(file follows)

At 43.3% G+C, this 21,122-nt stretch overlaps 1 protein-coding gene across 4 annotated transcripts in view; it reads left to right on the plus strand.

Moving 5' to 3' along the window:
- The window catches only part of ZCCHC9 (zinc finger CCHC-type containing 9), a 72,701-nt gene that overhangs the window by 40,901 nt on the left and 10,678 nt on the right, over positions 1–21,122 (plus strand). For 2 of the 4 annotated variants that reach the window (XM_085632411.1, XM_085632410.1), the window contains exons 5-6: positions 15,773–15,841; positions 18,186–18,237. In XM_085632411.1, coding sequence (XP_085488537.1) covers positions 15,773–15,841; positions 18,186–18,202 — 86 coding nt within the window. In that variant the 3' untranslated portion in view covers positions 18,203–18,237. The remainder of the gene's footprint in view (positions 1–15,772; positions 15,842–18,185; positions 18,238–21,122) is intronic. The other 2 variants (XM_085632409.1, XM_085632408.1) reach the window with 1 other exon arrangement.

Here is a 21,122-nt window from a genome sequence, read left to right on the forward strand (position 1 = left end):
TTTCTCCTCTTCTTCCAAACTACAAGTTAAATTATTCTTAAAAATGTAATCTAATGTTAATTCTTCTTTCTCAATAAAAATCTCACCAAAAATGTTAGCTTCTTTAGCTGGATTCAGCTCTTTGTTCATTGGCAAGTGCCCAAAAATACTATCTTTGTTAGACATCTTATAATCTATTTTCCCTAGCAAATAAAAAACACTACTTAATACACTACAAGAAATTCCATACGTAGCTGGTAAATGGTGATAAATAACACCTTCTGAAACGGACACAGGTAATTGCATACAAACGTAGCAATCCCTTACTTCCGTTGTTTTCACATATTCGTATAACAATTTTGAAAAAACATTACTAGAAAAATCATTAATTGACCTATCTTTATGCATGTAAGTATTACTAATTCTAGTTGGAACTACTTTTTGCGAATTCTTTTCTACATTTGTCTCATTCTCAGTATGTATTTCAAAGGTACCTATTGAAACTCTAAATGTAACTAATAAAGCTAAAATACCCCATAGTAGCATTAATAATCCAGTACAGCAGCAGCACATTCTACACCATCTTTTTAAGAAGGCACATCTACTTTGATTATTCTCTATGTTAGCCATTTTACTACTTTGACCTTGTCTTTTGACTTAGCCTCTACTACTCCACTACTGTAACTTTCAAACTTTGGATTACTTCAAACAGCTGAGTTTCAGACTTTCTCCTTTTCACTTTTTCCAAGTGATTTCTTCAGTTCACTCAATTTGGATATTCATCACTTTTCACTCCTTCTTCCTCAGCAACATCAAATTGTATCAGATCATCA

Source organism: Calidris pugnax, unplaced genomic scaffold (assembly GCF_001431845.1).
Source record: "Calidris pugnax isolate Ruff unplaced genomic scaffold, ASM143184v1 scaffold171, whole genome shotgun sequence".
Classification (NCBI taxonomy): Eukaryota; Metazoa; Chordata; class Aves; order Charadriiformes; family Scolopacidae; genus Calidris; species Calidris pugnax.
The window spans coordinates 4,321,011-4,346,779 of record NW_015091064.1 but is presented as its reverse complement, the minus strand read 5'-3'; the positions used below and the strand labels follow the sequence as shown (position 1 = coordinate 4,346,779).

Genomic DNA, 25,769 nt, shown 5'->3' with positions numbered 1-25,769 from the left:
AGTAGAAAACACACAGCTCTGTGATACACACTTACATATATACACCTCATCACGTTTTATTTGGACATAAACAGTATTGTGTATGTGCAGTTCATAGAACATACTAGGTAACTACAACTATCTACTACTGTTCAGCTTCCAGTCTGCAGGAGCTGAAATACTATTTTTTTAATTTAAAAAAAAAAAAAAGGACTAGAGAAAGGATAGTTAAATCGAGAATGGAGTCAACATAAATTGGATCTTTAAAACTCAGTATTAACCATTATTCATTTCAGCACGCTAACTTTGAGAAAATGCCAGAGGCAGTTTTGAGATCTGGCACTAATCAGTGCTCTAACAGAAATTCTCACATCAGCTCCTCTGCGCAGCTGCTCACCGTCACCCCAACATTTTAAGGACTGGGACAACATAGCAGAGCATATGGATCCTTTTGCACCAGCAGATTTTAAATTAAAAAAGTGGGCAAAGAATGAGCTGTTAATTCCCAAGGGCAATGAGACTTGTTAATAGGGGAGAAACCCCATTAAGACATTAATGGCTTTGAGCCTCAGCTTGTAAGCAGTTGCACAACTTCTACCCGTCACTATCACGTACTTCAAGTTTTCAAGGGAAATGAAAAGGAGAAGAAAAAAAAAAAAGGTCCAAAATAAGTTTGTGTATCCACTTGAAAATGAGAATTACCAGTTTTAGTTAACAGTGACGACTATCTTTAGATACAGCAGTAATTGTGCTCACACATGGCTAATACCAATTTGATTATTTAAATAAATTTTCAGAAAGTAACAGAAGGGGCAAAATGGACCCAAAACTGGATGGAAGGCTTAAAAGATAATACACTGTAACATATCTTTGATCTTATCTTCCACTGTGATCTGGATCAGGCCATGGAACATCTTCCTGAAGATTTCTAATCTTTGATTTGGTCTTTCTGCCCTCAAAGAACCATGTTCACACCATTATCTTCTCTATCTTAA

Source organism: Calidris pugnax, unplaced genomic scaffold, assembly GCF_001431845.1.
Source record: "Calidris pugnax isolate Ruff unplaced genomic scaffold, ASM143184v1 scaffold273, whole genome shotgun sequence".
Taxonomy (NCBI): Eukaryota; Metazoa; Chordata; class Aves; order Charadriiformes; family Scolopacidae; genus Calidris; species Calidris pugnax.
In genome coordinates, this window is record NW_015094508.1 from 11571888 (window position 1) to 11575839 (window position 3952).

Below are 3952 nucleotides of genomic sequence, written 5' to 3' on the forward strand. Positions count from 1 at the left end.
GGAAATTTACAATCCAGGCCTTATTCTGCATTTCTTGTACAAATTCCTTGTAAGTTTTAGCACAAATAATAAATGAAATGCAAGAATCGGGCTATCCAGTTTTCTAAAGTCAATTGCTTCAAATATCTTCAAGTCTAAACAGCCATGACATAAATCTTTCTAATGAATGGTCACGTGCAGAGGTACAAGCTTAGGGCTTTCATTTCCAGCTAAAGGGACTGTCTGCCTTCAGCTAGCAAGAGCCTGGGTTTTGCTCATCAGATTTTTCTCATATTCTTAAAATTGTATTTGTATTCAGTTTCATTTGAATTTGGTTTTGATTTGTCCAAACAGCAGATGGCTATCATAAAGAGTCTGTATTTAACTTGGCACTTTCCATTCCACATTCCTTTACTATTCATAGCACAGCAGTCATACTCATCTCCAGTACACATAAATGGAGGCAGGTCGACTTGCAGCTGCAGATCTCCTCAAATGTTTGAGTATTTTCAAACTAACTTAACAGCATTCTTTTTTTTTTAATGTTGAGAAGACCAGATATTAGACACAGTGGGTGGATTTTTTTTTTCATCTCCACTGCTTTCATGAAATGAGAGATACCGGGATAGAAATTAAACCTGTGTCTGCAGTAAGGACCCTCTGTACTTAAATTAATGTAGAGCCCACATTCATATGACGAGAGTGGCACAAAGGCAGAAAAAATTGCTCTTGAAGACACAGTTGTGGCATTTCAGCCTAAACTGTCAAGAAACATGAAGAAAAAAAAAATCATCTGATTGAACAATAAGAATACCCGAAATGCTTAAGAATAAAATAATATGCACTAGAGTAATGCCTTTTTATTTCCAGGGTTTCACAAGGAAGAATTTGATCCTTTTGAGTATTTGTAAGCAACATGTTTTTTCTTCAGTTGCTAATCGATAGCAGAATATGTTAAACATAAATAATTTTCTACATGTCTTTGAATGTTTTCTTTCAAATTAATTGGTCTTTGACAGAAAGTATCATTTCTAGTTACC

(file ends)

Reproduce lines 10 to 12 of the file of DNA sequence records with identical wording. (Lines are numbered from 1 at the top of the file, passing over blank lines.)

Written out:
Genomic DNA, 25,769 nt, shown 5'->3' with positions numbered 1-25,769 from the left:
AGTAGAAAACACACAGCTCTGTGATACACACTTACATATATACACCTCATCACGTTTTATTTGGACATAAACAGTATTGTGTATGTGCAGTTCATAGAACATACTAGGTAACTACAACTATCTACTACTGTTCAGCTTCCAGTCTGCAGGAGCTGAAATACTATTTTTTTAATTTAAAAAAAAAAAAAAGGACTAGAGAAAGGATAGTTAAATCGAGAATGGAGTCAACATAAATTGGATCTTTAAAACTCAGTATTAACCATTATTCATTTCAGCACGCTAACTTTGAGAAAATGCCAGAGGCAGTTTTGAGATCTGGCACTAATCAGTGCTCTAACAGAAATTCTCACATCAGCTCCTCTGCGCAGCTGCTCACCGTCACCCCAACATTTTAAGGACTGGGACAACATAGCAGAGCATATGGATCCTTTTGCACCAGCAGATTTTAAATTAAAAAAGTGGGCAAAGAATGAGCTGTTAATTCCCAAGGGCAATGAGACTTGTTAATAGGGGAGAAACCCCATTAAGACATTAATGGCTTTGAGCCTCAGCTTGTAAGCAGTTGCACAACTTCTACCCGTCACTATCACGTACTTCAAGTTTTCAAGGGAAATGAAAAGGAGAAGAAAAAAAAAAAAGGTCCAAAATAAGTTTGTGTATCCACTTGAAAATGAGAATTACCAGTTTTAGTTAACAGTGACGACTATCTTTAGATACAGCAGTAATTGTGCTCACACATGGCTAATACCAATTTGATTATTTAAATAAATTTTCAGAAAGTAACAGAAGGGGCAAAATGGACCCAAAACTGGATGGAAGGCTTAAAAGATAATACACTGTAACATATCTTTGATCTTATCTTCCACTGTGATCTGGATCAGGCCATGGAACATCTTCCTGAAGATTTCTAATCTTTGATTTGGTCTTTCTGCCCTCAAAGAACCATGTTCACACCATTATCTTCTCTATCTTAA

Source organism: Calidris pugnax, unplaced genomic scaffold, assembly GCF_001431845.1.